How would you describe The Woman in the Green Dress if you could only use 5 words?
I’m going to cheat … deadly, nineteenth century, mystery, opals … with thanks to my lovely publishers for the artwork!
How much research do you do? How do you balance the demands of getting the facts right and telling a good story?
I do a lot of research, and I love it. More often than not fact feeds fiction, however occasionally I tamper with the truth or the timeline for the sake of the story. My over-riding aim is to produce historical fiction that is feasible … it might have happened.
What book is currently on your bedside table?
More than one … The Nowhere Child by Christian White, four copies of The Old Machinery Magazine, (I’m researching Tarrant cars pre WW1!) and Bridge of Clay by Markus Zusak.
Are you more of a print, e-book, or audio book fan?
I like e-books for research because it is so easy to bookmark important bits and pieces and use the search function, however this causes a huge amount of conflict. I love print books, old books especially. I’m not a fan of audio books although The Woman in the Green Dress will be available in audio so I may change my mind. I haven’t listened to it yet!
If you could go back in time for a year, which historical era would you choose to live in and why?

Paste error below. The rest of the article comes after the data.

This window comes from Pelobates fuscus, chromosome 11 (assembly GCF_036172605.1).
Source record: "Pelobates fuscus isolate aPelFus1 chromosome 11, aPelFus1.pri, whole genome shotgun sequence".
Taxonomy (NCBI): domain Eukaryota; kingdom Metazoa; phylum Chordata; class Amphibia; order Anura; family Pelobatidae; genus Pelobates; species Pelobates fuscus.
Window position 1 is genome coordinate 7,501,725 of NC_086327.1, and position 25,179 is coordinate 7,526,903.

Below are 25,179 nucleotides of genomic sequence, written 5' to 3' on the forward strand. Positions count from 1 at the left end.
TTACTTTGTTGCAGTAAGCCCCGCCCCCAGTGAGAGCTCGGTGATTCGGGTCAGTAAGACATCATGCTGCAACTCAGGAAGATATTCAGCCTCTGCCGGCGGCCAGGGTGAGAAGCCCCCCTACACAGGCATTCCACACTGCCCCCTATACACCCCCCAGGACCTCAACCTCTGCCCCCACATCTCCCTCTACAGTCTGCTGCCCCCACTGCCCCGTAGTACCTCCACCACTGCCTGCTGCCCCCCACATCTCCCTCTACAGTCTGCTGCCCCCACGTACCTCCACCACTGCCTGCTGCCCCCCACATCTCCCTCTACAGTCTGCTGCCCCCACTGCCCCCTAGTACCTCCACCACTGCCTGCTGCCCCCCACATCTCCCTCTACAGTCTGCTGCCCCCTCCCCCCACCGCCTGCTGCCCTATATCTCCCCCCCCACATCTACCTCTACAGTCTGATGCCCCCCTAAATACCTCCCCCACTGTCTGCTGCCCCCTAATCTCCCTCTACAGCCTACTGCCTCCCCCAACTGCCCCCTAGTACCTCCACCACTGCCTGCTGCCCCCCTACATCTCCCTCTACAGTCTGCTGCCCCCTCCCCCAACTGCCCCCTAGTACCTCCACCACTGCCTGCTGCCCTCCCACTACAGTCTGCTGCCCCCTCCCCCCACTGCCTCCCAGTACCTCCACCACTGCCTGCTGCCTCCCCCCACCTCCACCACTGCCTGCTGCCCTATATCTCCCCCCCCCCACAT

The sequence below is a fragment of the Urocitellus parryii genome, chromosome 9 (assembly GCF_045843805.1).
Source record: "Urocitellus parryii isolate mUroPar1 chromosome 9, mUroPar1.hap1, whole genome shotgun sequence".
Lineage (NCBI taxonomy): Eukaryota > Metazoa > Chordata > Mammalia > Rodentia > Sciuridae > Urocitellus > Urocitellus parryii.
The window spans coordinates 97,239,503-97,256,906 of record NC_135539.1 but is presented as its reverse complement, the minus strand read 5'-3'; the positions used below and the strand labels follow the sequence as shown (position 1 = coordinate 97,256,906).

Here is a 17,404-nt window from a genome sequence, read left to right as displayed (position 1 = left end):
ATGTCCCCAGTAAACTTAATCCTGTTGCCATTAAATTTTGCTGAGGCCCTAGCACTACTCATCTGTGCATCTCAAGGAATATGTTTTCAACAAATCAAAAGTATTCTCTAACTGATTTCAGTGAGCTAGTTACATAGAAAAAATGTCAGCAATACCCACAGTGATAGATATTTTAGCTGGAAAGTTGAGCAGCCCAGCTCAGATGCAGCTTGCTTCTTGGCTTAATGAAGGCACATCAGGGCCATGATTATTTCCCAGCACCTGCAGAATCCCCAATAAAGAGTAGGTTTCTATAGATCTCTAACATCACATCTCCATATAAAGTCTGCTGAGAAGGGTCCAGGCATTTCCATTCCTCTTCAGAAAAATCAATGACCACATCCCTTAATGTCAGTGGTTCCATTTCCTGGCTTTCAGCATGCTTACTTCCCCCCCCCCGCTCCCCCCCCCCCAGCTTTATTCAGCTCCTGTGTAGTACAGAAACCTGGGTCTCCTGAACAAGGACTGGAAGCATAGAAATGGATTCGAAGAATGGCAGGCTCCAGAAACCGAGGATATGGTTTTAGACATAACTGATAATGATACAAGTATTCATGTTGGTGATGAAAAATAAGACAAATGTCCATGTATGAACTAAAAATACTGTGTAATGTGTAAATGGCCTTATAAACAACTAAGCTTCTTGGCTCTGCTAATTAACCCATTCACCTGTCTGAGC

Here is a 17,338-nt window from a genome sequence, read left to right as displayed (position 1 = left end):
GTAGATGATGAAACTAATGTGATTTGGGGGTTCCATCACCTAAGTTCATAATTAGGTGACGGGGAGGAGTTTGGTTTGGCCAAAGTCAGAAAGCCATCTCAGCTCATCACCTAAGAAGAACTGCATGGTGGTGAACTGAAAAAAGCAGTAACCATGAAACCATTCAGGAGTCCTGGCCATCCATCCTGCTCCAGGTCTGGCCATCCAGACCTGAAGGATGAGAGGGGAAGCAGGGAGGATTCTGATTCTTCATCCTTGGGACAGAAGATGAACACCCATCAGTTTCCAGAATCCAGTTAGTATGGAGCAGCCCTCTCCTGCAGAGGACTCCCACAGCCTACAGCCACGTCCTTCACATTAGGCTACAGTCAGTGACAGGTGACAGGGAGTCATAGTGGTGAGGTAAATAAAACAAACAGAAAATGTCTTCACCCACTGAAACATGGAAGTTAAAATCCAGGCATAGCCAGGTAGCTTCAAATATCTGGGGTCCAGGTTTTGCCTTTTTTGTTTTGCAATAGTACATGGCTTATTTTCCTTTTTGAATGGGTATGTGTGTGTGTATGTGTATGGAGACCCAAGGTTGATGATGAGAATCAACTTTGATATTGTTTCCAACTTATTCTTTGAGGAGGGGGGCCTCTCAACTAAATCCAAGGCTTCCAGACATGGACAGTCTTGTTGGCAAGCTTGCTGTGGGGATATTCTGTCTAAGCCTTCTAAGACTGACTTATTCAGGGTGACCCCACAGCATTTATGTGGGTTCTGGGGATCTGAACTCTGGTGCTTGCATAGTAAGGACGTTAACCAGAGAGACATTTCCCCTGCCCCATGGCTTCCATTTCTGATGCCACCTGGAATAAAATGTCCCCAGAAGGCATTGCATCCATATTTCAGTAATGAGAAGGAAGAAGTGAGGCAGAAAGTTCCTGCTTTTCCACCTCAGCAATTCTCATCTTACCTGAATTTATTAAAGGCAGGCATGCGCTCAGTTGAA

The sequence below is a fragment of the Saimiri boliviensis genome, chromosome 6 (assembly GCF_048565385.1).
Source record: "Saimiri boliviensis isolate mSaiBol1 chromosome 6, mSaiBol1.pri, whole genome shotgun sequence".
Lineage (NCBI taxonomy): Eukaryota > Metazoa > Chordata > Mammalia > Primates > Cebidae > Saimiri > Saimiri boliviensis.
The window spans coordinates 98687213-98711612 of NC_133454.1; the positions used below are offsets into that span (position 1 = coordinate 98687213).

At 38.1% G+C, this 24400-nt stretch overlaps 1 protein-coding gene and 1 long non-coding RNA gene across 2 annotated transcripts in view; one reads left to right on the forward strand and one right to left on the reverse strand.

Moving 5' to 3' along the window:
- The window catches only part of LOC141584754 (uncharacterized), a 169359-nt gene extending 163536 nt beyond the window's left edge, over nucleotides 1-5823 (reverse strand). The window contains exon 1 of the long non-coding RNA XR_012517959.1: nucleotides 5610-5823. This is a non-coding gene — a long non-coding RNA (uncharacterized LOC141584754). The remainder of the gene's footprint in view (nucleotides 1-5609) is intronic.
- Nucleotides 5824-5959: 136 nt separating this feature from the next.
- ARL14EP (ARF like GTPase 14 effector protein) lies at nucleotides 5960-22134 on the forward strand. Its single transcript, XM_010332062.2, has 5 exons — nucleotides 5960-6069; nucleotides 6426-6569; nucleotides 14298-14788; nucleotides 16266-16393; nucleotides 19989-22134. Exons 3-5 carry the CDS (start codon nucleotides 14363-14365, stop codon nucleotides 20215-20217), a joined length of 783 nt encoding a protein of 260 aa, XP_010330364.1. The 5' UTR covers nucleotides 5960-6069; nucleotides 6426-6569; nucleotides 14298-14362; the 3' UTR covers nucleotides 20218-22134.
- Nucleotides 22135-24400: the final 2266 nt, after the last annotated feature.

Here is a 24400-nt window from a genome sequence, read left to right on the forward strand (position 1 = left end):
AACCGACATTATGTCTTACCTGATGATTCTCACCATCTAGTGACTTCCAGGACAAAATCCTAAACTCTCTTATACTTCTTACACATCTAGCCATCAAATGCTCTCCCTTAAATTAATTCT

This isn’t going to come as a surprise! November, 1833—October, 1834 so I could travel through the Hunter with my very own Austrian Baron!
The Woman in the Green Dress
A mystery from another era draws Londoner Fleur Richards deep into its web in pursuit of an inheritance, the first Australian opal, and a poisonous legacy…
1853 Mogo Creek, NSW
Della Atterton, bereft at the loss of her parents, is holed up in the place she loves best: the beautiful Hawkesbury in New South Wales. The unexpected arrival of Captain Stefan von Richter on a quest to retrieve what could be Australia’s first opal, precipitates Della’s return to Sydney and her Curio Shop of Wonders, where she discovers her enigmatic aunt, Cordelia, is selling more than curiosities to collectors.
1919 Sydney, NSW
When London teashop waitress Fleur Richards inherits land in Australia from her husband, Hugh, killed in the war, she finds herself ensconced in the Berkeley Hotel on Bent St, Sydney, the reluctant owner of a Hawkesbury property and an old curio shop, now desolate and boarded up.
As the real story of her inheritance unravels, Fleur and damaged returned soldier Kip, are drawn deep into the past by a thread that unravels a mystery surrounding an opal and a woman in a green dress … a green that is the colour of envy, the colour buried deep within an opal, the colour of poison…
THE WOMAN IN THE GREEN DRESS by Téa Cooper
Published by HQ Fiction
Released on 17th December 2018
Available in Print, ebook and audio